White Chocolate Panna Cotta with Tamarillo Compote

White Chocolate Pannacotta with Tamarillo Compote

This year my college invited culinary students to participate in teams at the Oceanafest, a cooking competition for chefs.
I am not a competitive person, but I love a competitions just for the fact that it is a great way to get feedback for what you do from judges (strangers) who have no clue of who you are.
I knew right away who was going to be perfect for our team. It wasn’t easy but at the end we made up our team and researched hard core for our menu.

For our live cooking we had to produce 1 entree, 1 main and 1 dessert, each for 2 portions. With 3 people in the team and each one dedicated to one course.
And Hear Ye, Hear Ye!, I landed the dessert, or shall I say the dessert landed on me. It is not my forte :(
We had 30 minutes to set up, cook, serve and clean. No pressure!!!

So research after research I thought that I could make a panna cotta. Very quick preparation, I thought I could set it with a chill blaster.
Now let’s get down to work. My house was filled with panna cotta for almost a week, I made them in different ways, till I got them right. But long story short, we ended up not making the panna cotta at the competition. Tune in next week to find out the rest of the story about the competition? Can you guess what I made as dessert? Alright, Alright I will give you a hint, or two….hmmmmm chocolate and orange. Write your guess in the comments below 😉

What is Panna Cotta? It really translates into “cooked cream”. I am a food nerdie and I love to research the origin, the why’s and the when’s and the who’s behind a recipe. So although my recipe here for competition purposes uses gelatine, I found out that in the traditional recipe, gelatine wasn’t used at all.
Now there isn’t an accurate story of where panna cotta was invented, but roaming around here and there, I discovered that it comes from a region in Italy, Piemonte.
My other question was, why is it called “cooked” when we actually never cook the cream, but just warm it up to be able to dissolve the gelatine.
I found out that traditionally, in fact, panna cotta is cooked. It is thickened with egg whites (not gelatine) and cooked in water bath (like creme brûlée) in the oven on low temperature. I haven’t yet made it this way, but I will soon make it and let you know the differences.

The texture of the panna cotta is like a light custard. And it is very versatile, can be complimented with a caramel sauce, fresh fruits, berry coulis and basically anything you may fancy.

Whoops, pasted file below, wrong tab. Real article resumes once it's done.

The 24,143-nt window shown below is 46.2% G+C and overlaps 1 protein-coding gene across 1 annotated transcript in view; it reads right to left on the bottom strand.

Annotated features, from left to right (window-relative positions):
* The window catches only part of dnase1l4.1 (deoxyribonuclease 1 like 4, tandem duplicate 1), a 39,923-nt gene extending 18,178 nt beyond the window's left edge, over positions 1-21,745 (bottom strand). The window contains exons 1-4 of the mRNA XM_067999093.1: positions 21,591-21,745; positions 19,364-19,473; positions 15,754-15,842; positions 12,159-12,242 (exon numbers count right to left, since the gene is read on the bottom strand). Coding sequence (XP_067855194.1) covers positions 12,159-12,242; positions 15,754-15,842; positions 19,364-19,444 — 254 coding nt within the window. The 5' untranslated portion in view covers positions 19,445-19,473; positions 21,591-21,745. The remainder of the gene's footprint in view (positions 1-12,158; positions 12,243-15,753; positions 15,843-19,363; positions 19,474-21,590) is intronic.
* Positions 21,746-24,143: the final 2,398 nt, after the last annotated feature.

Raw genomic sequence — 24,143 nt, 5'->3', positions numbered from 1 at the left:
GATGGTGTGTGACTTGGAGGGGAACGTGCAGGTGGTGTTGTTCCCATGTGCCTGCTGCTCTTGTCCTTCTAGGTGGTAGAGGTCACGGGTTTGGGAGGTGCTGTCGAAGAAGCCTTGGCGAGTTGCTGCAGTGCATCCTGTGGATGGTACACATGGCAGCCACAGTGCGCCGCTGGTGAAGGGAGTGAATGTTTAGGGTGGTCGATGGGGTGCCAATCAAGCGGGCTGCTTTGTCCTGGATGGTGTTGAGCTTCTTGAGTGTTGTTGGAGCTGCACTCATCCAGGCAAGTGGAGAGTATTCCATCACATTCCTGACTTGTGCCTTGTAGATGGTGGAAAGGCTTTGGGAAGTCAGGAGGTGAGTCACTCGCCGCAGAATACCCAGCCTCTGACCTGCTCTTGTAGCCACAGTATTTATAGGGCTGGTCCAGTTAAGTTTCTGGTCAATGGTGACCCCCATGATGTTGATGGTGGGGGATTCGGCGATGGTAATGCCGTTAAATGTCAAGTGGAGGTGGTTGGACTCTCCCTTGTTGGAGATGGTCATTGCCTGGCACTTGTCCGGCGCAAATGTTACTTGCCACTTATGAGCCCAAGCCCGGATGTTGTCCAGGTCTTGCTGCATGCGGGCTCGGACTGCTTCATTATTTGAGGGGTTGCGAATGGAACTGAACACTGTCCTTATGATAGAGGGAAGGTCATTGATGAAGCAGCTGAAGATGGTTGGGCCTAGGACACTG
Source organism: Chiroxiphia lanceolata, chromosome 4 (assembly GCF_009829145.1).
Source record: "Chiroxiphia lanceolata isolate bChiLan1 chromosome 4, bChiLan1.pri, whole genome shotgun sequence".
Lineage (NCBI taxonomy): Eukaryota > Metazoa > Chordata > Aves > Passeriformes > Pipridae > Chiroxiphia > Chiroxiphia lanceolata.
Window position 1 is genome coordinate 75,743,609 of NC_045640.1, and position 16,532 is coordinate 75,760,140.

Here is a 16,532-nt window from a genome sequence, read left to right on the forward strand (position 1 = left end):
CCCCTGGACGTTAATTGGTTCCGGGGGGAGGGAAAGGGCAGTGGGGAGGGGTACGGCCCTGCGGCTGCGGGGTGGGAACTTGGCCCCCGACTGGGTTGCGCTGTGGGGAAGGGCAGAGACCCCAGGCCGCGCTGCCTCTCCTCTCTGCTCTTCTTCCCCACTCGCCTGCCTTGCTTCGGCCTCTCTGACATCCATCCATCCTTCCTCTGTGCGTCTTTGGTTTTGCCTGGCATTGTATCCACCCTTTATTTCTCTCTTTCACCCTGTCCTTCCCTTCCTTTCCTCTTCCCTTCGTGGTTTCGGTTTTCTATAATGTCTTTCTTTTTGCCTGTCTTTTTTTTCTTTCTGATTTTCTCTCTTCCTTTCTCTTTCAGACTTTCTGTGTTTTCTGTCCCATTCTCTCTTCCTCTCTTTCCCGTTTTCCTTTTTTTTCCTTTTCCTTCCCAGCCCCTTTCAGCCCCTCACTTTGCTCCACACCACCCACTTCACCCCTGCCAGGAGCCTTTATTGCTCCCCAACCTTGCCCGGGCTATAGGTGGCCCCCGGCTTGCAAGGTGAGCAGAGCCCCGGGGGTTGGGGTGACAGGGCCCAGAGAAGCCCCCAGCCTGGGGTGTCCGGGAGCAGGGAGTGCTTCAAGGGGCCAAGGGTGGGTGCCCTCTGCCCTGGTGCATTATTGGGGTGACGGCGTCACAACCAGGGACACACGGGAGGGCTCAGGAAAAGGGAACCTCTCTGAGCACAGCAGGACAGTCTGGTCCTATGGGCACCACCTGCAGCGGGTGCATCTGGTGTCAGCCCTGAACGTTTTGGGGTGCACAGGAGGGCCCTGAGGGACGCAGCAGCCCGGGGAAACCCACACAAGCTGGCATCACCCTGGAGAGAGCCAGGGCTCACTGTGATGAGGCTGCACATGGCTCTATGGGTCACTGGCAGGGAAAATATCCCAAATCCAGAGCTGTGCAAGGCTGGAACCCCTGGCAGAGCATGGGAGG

At the time, at the Subiaco markets, I found beautiful Tamarillo.

Tamarillo 2
Tamarillos are like and egg shaped tomatoes, they are absolutely beautiful. They have a thick skin and when you cut through them, they have this gorgeous, yellow pulp with blackish seeds.


The taste is sweet kinda tart. So this recipe is an alchemy between the union of a sweet panna cotta with a tart tamarillo compote.
Check out the ode of Shuna Fish Lydon to this fruit on her blog




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White Chocolate Panna Cotta with Tamarillo Compote

White Chocolate Pannacotta with Tamarillo Compote

By Dalia Bonfanti Published: October 9, 2015

  • Yield: 4 Servings
  • Prep: 15 mins
  • Cook: 30 mins
  • Ready In: 4 hrs 45 mins

An alchemy between the union of a sweet panna cotta with a tart tamarillo compote.



  1. Cut in half the vanilla pod and scrape the seeds, place the pod and seeds into the cream. Add the sugar and warm it.
  2. Soak the gelatine leaves in a cold water, to soften them.
  3. When the cream is warm add the white chocolate bits and stir well, until it is all melted. Strain the mixture in another container (to remove the pod and other unwanted bits).
  4. Squeeze the extra water from the gelatine. Mix into the cream until well dissolved.
  5. Spray your mould with a little bit of vegetable oil (to make the un-moulding process a lot easier). Fill them with the panna cotta mixture. Set it in the fridge for 4 hours (more than 4 hours is much better).
  6. In a pot add the diced tamarillos and sugar. Let it cook on medium-low temperature until it thickens. Take off the heat and let it cool down before using it with the panna cotta.

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  1. Hmmm very interesting dessert to make. Since we don’t have tamalillo available here, could you pls suggest me something else to substitute with?? Thank you for sharing this recipe.

  2. So because in this recipe I used white chocolate, the panna cotta is sweeter than the plain one. So I would suggest to pair it with a tangy fruit. To complement that sweetness you can use any type of berries, mangoes, passion fruit, kiwi. Use any tangy fruit that is available there and experiment, I bet you will come up with your own unique combination of flavour. When you do please come back and share it, so I can try it too :)

  3. This looks like a superb pana cotta :)

    1. Hi Stacey, thank you so much :)

  4. What a gorgeous panna cotta, and so interesting to learn how it got it’s name!

    1. Thank you Rachel. I am always in awe when I discover the history behind every recipe. If my next recipes have a history I promise to post them :)

  5. How yummy! I have never even heard of tamarillos before. I love a dessert that isn’t too sweet and this seems to fit the bill for sure.

    1. Thank you Christine, try to find tamarillos in your area, I am pretty sure your will love them.

  6. I love panna cotta – it’s my favorite easy dessert!

    1. Hi Pam, it is a very easy dessert and very impressive if you have guests over.

  7. Such a great looking dessert! I can almost taste it over here! YUM!

    1. Thank you Chris :)

  8. […] those who read my post on the Pannacotta, here is finally the outcome of our hard, hard work for the […]

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